SANTA MARTA, Colombia -- In an impoverished neighborhood of Santa Marta on Colombia's Caribbean coast, an old man dug under the merciless sun in an abandoned plot of land. A cigarette dangling from his lips, he held up what appeared to be a human bone to the sun for a closer look.
Alberto, hunting for pre-Columbian artifacts to sell on the black market, had found the piece in what probably was an ancient burial ground. He calls himself a "Colombian Indiana Jones."
"How would Colombia know about these sites and artifacts if we hadn't found them?" said Alberto, who requested that his full name not be used.
But the country's indigenous population calls him a grave robber who destroys their archeological sites, some of the few remaining tangible links to Colombia's pre-Spanish history. Such scavengers are the first in a chain that takes hundreds, possibly thousands, of artifacts each year from dusty excavation sites dotted around Colombia to the private homes of collectors in the rest of of the country and abroad.
Those seeking to protect the pieces say the struggle to protect pre-Columbian artifacts is often overlooked as the government focuses on winning a four-decade civil war against Marxist rebels and right-wing paramilitaries and battling some of the world's most violent drug cartels.
In the past year, the government has promoted a campaign to raise awareness among the population and law enforcement officials about the damage this illegal trade is doing to the country's cultural patrimony.
"The police don't care about it here," said Alberto, who estimates there are 200 grave-robbers in Santa Marta alone, one of the more popular regions for such illegal excavations because a large number of indigenous people once lived here.
But Alberto and other grave-robbers are finding times tough. They have been banned by the country's right-wing paramilitaries from searching in the Sierra Nevada, a huge jungle expanse that rises up into snow-capped mountain peaks. The Sierra Nevada is an indigenous homeland with many burial sites and the ruins of the Lost City, the country's largest pre-Columbian ruins.
Colombia is struggling with a problem the Third World is forced to confront every day: Who has more right to the country's historical treasures? The national government who will showcase them in museums, or private collectors abroad who may have greater finances to properly care for the pieces?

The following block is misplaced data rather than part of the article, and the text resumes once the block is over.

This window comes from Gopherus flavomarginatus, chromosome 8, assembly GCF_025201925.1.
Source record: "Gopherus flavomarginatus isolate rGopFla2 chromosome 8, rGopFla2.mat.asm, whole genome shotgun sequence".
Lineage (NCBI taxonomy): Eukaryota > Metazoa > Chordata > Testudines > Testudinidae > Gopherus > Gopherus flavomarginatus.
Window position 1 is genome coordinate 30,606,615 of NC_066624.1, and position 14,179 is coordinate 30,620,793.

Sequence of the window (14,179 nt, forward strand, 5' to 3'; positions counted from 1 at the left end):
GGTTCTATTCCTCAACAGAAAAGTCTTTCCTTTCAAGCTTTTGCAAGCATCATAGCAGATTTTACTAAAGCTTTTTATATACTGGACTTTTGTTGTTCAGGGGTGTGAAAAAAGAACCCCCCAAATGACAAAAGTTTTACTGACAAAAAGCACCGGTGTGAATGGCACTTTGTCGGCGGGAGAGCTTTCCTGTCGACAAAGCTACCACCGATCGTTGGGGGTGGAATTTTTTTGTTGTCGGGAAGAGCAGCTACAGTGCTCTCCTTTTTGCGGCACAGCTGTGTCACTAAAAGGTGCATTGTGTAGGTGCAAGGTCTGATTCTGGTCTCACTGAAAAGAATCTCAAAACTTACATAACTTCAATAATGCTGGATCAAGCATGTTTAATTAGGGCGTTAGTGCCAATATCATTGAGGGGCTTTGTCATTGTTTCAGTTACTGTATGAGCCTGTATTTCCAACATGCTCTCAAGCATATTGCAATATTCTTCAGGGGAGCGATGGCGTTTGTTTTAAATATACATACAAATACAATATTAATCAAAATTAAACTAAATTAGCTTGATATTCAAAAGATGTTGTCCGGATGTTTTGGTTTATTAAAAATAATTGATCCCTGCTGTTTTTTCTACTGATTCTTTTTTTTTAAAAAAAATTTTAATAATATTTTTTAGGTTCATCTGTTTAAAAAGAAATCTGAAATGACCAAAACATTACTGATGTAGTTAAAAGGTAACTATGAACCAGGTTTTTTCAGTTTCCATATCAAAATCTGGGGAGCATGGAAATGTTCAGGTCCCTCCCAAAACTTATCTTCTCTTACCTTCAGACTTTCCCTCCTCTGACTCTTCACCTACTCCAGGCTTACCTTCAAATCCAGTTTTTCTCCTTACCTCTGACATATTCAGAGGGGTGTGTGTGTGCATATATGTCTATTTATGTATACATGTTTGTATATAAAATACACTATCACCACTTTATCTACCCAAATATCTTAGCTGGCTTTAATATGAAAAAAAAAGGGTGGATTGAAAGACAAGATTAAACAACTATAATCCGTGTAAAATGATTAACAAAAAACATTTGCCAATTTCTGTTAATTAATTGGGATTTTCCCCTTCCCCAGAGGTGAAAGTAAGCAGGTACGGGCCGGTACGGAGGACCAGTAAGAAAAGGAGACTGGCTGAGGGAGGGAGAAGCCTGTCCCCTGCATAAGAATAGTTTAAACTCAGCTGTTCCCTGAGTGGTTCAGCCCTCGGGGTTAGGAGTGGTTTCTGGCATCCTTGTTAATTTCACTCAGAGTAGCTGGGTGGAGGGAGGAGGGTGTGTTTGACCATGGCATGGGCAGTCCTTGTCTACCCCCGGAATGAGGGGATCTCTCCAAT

Archeologists estimate that since the first people arrived in Colombian territory some 19,000 years ago, hundreds, maybe even thousands of tribes and social groups have existed. The historic legacy bequeathed by the pre-Spanish Colombians is particularly endangered, archeologists say. Unlike the empires in Mexico, parts of Central America, and Peru, Colombian tribes were for the most part nomadic and small in number, leaving few structures behind.
"As archeologists, we try to reconstruct the past and we need these sites to be well preserved, something these grave-robbers make impossible," said Victor Gonzalez, director of Colombia's National Anthropological Institute.
Treasure hunters and looters have scoured this territory twice the size of France since the Spanish arrived 500 years ago. In the haste to find gold and precious stones, conquistadors ransacked many of the indigenous burial grounds and settlements, discarding any relics save for the most beautiful that might be shipped back to Europe.
The country's Ministry of Culture is overseeing a program to register all pre-Columbian artifacts. People who register their artifacts will be allowed to keep them, while unregistered pieces will be confiscated. Gonzalez agrees in part with collectors who say that Colombia has no more right to these artifacts than anyone else and that the pieces are part of the patrimony of the world. But he believes they're helping to destroy archeological research.
"In their own way, collectors are trying to preserve what they consider to be a cultural legacy, but they are encouraging an industry that is systematically destroying the surrounding sites," he said. "The objects alone in a crystal case have no value; it's only in its own context that it has value. What did it express? What part of the culture was it?"
Gonzalez speaks from experience, having tried to excavate sites that have been ransacked by scavengers. "The grave robbing in some parts of Colombia has been so intense over so many years that large parts of the history of some of these societies has been erased forever," he said.
For the cash-strapped Colombian government, which is increasing military spending on the civil war and on battling the world's largest cocaine industry, buying the artifacts on the open market is not an option.
Blanca Rivera is the only Interpol agent assigned to cover the illegal trade in pre-Columbian goods.
"We really need to change our consciousness here in Colombia regarding our pre-Columbian history," Rivera said. "When you compare our attitudes as Colombians to our history with the French or the Romans, it's really embarrassing."
On his recent outing, Alberto found a huge vase, measuring some 3 feet in height. He gently dusted it down.
"Brother, I can get a lot for this," he said, unable to contain his excitement. A lot is $700.
Then his smile dropped. "Of course, anyone who gets this to Europe is going to sell it for a lot more."